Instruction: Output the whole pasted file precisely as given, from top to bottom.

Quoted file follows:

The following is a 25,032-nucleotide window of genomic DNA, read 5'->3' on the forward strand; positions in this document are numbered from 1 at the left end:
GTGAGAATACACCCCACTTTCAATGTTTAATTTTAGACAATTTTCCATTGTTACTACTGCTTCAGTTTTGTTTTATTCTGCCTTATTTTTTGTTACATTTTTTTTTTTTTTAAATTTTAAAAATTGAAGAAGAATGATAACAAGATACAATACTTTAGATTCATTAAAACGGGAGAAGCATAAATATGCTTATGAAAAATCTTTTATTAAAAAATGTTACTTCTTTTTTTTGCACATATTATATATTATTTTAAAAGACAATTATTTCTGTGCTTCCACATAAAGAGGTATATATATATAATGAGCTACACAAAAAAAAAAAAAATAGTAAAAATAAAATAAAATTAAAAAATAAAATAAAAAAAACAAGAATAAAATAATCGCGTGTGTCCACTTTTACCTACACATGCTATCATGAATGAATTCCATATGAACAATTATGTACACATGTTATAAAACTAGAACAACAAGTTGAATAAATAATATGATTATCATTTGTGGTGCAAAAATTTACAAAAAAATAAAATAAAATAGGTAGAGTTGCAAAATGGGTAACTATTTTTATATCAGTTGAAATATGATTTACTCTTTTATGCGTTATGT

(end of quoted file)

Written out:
The following is a 25,032-nucleotide window of genomic DNA, read 5'->3' on the forward strand; positions in this document are numbered from 1 at the left end:
GTGAGAATACACCCCACTTTCAATGTTTAATTTTAGACAATTTTCCATTGTTACTACTGCTTCAGTTTTGTTTTATTCTGCCTTATTTTTTGTTACATTTTTTTTTTTTTTAAATTTTAAAAATTGAAGAAGAATGATAACAAGATACAATACTTTAGATTCATTAAAACGGGAGAAGCATAAATATGCTTATGAAAAATCTTTTATTAAAAAATGTTACTTCTTTTTTTTGCACATATTATATATTATTTTAAAAGACAATTATTTCTGTGCTTCCACATAAAGAGGTATATATATATAATGAGCTACACAAAAAAAAAAAAAATAGTAAAAATAAAATAAAATTAAAAAATAAAATAAAAAAAACAAGAATAAAATAATCGCGTGTGTCCACTTTTACCTACACATGCTATCATGAATGAATTCCATATGAACAATTATGTACACATGTTATAAAACTAGAACAACAAGTTGAATAAATAATATGATTATCATTTGTGGTGCAAAAATTTACAAAAAAATAAAATAAAATAGGTAGAGTTGCAAAATGGGTAACTATTTTTATATCAGTTGAAATATGATTTACTCTTTTATGCGTTATGT